Larvae: Larvae emerge after two to three weeks and are whitish with a brown head capsule. As larvae mature, they become yellow to green with brown heads. Mature larvae are approximately 2.5 cm (1 in) long and have a red to reddish-orange head. The mature larvae are yellow to yellow-green in color and have four to eight rows of black spots lengthwise along the body. Each larva has three pairs of thoracic legs and six to seven pairs of prolegs (Hyche 1999). Redheaded pine sawfly larvae may lift the front and rear portions of their bodies in a defensive mechanism if threatened and regurgitate a chemical sequestered from the pine needles in an attempt to thwart potential predators.
Prepupae and Pupae: The cocoon is spun in the upper layer of the soil and is approximately 1.25 cm (1/2 in) in length. The cocoon is a reddish-brown paper-like cylinder with rounded ends (Wilson 1978). Prepupae overwinter in cocoons and, once adults emerge, the cocoons are left behind with a large circular hole in one end.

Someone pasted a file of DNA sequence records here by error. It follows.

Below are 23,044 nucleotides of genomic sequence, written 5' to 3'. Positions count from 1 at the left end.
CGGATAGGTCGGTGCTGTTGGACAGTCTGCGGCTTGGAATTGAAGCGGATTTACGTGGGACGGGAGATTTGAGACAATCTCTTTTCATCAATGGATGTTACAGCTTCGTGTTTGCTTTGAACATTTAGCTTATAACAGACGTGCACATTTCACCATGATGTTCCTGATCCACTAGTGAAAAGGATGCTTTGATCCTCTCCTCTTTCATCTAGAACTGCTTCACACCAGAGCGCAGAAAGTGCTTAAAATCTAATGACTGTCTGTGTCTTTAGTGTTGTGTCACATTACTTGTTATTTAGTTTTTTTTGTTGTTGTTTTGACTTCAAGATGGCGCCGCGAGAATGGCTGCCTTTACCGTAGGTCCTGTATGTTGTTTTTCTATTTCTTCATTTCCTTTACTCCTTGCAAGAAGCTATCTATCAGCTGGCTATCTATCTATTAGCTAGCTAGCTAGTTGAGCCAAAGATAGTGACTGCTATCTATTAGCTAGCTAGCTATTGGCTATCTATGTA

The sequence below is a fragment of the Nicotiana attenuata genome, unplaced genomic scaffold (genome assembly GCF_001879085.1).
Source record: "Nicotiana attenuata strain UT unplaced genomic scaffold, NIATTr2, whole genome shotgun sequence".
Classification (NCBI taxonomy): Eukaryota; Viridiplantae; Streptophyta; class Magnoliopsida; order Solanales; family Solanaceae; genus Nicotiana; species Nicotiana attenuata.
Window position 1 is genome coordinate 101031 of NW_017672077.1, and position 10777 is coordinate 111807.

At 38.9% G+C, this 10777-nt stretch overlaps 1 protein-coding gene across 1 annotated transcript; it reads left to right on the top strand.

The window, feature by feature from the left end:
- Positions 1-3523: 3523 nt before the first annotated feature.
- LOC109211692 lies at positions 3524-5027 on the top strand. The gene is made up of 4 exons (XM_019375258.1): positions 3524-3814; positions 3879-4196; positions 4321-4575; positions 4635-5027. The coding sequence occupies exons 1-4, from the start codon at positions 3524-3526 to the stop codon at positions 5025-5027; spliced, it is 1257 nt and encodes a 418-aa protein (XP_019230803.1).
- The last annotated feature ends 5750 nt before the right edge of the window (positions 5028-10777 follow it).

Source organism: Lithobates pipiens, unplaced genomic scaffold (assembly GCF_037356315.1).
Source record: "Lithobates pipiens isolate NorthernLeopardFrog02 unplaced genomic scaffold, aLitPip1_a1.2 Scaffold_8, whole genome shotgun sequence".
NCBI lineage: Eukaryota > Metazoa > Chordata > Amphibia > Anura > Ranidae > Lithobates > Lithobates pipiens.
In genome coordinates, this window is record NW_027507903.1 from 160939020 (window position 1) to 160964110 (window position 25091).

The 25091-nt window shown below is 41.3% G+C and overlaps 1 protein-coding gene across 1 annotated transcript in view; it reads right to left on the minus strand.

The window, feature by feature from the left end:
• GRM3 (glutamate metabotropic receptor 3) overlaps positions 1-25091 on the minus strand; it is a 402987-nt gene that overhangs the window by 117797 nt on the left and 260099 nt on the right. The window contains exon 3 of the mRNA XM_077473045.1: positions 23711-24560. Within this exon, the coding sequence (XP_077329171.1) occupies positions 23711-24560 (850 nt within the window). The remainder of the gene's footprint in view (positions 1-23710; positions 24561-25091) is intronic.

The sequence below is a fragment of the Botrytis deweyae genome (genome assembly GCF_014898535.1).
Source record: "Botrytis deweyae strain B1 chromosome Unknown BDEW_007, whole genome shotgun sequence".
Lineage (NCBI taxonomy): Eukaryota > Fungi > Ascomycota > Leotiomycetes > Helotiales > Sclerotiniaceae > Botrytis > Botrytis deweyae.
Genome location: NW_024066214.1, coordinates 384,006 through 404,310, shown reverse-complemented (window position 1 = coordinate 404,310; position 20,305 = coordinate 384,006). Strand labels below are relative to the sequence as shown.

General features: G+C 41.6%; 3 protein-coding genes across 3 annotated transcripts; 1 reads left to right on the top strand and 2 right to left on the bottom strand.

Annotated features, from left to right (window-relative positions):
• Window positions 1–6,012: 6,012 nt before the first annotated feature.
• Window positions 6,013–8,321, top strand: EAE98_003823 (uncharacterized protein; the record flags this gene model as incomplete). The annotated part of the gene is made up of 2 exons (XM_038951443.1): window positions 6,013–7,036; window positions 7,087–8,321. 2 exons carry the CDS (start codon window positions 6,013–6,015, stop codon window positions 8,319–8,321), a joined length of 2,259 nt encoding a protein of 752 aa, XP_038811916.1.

An adult female creates slits in a pine needle and lays one egg per slit. Needles that have eggs laid in them look spotted or banded with alternating green and yellow patches. In approximately four weeks, larvae emerge and feed on the pine needles in large gregarious groups. In approximately four more weeks, larvae drop to the ground below the tree they were feeding on and begin to spin cocoons in the leaf litter or top layer of soil. The larvae can overwinter here, and possibly stay dormant in the prepupal state for more than a year under certain conditions (Hyche 1999). Adults emerge by cutting the tip of the cocoon off, leaving a circular hole in one end of the cocoon, which resembles a cap. Redheaded pine sawflies north of New York have approximately one generation per year, while redheaded pine sawflies south of New York may have two to three generations per year (Wilson 1978). As many as three generations a year may occur in Florida (Buss 2010).